Since we last heard from them, hard rock band Queens of the Stone Age has experienced a lot of changes. Their last album was the brilliant Songs for the Deaf from 2002, easily one of the best albums to come out the last few years. Since the release of Songs for the Deaf, the band has almost completely transformed into a new band with different members, the only constant being lead singer and lead songwriter Josh Homme. Founding member and bassist Nick Oliveri was practically kicked out of the band by Homme and Songs for the Deaf drummer Dave Grohl was too busy to help out on the new record, so Homme recruited all new members for the new album, bringing back only guitarist Troy Van Leuwen. Because of the brilliance of Songs for the Deaf and the departure of Oliveri and Grohl, I didn’t have high expectations for Lullabies To Paralyze. And while it is not as good as Songs for the Deaf, Homme has successfully put together a very decent follow up album.

The album begins with the short one minute intro track “This Lullaby” which after the first listen, you’ll probably never listen to it again. The real start of the album comes at track two with the short but sweet “Medication,” a song reminiscent of Songs for the Deaf opener “You Think I Ain’t Worth a Dollar, But I Feel Like a Millionaire.” This is an awesome track that really sets the tone for the rest of the record. Next comes the slow then super fast song “Everybody Knows That You’re Insane,” another very good cut from the album. The record continues on quite well with the slower but still cool “Tangled up in Plaid” and “Burn the Witch.” Both tracks feature awesome classic Queens of the Stone Age guitar riffs. While Homme’s vocals are quite good on most of the songs on Lullabies, the real strength of Queens has always been their awesome guitar riffs which are very evident on this album.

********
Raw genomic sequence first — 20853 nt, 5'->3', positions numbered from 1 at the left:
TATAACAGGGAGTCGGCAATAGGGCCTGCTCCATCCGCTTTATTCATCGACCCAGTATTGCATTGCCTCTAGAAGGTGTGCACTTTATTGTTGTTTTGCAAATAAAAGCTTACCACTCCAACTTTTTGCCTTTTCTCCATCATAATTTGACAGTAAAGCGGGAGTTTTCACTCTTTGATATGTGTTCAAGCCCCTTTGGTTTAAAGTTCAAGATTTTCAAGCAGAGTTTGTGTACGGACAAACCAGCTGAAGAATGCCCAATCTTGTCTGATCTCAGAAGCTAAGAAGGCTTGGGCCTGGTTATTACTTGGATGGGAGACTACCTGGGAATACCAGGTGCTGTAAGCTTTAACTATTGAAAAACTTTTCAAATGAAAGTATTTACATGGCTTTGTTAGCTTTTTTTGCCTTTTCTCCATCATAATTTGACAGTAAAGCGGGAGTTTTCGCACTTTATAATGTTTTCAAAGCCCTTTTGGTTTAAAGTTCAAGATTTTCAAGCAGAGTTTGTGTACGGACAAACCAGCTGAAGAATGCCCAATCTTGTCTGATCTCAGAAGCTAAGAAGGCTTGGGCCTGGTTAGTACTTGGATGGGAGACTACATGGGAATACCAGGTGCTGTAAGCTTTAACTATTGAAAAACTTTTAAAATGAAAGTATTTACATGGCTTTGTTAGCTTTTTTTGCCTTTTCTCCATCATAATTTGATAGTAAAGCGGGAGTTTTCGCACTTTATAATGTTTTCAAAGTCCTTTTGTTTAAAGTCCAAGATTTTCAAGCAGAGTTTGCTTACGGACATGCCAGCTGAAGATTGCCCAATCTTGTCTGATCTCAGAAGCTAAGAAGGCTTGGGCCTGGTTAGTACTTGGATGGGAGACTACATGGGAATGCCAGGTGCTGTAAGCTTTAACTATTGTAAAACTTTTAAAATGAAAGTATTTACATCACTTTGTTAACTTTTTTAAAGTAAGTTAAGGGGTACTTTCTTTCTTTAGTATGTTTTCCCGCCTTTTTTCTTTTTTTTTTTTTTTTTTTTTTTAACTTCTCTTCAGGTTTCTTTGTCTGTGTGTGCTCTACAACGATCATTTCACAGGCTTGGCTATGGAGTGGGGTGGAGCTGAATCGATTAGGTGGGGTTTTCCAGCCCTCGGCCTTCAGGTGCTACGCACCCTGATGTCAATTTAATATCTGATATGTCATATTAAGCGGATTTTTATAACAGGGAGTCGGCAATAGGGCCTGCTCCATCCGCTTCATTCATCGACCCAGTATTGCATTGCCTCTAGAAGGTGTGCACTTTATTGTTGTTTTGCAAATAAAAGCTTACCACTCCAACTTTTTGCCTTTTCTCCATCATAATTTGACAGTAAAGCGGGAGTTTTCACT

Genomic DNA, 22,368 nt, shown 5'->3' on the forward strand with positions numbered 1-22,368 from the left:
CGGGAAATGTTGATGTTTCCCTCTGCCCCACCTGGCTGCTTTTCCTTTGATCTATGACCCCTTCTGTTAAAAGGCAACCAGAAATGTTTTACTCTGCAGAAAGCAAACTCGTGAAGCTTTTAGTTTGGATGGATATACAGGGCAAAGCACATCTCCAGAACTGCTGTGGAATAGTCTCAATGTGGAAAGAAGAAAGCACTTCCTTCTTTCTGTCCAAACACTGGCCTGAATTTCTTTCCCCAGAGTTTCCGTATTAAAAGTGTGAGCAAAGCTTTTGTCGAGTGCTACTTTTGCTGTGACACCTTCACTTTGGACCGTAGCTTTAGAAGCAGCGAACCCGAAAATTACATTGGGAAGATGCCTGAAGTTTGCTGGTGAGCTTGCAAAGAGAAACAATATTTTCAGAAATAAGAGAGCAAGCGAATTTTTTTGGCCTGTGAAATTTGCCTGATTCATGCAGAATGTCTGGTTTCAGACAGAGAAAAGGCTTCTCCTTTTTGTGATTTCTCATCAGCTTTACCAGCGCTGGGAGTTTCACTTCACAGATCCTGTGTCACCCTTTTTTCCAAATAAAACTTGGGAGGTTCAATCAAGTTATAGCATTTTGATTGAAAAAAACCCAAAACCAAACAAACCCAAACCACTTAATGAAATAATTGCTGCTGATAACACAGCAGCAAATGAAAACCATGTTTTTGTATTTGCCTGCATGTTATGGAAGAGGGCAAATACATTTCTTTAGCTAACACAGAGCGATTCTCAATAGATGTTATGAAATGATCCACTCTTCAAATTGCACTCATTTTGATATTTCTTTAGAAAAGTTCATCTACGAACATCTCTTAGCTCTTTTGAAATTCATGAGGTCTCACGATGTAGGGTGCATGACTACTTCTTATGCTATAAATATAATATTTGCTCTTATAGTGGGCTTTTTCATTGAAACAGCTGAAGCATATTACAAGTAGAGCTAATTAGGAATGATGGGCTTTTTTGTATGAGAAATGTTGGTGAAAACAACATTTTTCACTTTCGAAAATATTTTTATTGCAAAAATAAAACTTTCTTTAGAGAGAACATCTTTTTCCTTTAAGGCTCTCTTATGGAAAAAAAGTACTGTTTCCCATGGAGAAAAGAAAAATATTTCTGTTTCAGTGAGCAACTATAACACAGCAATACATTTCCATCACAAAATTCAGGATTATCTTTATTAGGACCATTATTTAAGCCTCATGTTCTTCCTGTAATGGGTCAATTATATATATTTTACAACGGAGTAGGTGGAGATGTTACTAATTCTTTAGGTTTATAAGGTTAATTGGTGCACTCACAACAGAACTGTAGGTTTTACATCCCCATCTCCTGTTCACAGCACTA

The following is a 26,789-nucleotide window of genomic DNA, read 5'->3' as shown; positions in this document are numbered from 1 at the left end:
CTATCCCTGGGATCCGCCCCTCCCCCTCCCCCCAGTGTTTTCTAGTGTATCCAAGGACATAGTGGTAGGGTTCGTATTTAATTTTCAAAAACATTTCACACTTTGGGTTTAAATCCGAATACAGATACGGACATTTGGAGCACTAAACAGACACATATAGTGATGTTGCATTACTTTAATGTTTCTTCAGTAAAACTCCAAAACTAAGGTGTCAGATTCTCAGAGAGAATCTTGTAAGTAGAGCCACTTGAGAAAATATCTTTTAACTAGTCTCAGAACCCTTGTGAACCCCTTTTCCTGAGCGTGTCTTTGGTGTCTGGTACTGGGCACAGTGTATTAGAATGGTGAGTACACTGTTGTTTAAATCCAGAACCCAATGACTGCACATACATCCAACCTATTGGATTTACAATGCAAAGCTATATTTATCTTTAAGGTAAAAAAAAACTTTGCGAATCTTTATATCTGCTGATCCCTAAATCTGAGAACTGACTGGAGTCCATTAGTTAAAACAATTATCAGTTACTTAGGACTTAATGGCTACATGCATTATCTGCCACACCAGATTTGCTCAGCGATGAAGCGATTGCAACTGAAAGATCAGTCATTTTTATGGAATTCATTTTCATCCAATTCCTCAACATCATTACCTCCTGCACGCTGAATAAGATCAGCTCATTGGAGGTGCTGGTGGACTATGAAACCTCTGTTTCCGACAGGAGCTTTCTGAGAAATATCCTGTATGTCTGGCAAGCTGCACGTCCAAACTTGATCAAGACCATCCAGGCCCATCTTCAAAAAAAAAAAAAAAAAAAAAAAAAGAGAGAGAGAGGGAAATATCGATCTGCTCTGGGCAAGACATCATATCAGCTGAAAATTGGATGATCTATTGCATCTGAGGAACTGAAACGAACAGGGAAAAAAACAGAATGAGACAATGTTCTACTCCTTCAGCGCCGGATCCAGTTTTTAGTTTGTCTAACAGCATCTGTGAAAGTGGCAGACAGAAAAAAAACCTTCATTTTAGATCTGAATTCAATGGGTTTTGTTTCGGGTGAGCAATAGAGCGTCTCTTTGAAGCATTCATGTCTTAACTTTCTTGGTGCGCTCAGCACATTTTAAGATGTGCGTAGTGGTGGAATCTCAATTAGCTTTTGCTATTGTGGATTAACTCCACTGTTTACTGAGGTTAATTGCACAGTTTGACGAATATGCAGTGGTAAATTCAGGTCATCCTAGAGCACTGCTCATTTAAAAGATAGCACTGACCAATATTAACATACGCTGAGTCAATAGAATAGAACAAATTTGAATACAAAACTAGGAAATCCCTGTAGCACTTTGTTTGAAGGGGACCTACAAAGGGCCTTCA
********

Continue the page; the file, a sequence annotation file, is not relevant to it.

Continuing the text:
The first single from the album doesn’t come until track seven, the hard and fast paced “Little Sister.” This is another good song, but could have been better with a little more work as it ends a little preemptively at just less than three minutes long. Even though much of the first half of Lullabies is a great listen, perhaps the best songs come towards the end of the record. The seven minute long “Someone’s in the Wolf” and the six and a half minute “The Blood is Love” feature more awesome riffs that make you want to start air guitaring they are so good. Another stand out track is the distortion ridden “Skin on Skin,” which is perhaps my favorite song off the album. And while the album contains several good songs, I didn’t care for a couple of the songs such as the somewhat boring “I Never Came” and the album closer “Long Slow Goodbye” which pretty much sums up the song quite well.

Overall, Lullabies To Paralyze is an extremely solid album. It contains several good songs with just a couple of fillers. One area in which this album is lacking a bit compared to Songs for the Deaf is the drumming. Homme recruited drummer Joey Castillo to do the drumming on this album and as expected, he is no Dave Grohl. The drumming doesn’t really stand out on any of the songs and I think the album could have been made better with the help of Grohl. Although the drumming is nothing special, the guitar riffs make up for it and for the most part, are what make Lullabies a good album. Even though it’s not as good as Songs for the Deaf, I was surprised by Homme’s ability to produce a solid album largely on his own without the help of Oliveri or Grohl.  [ END ]

Track Listing:

01. This Lullaby
02. Medication
03. Everybody Knows That You Are Insane
04. Tangled Up in Plaid
05. Burn The Witch
06. In My Head
07. Little Sister
08. I Never Came
09. Someone’s in the Wolf
10. Blood is Love
11. Skin on Skin
12. Broken Box
13. “You Got a Killer Scene There, Man…”
14. Long Slow Goodbye

Run Time: 59:26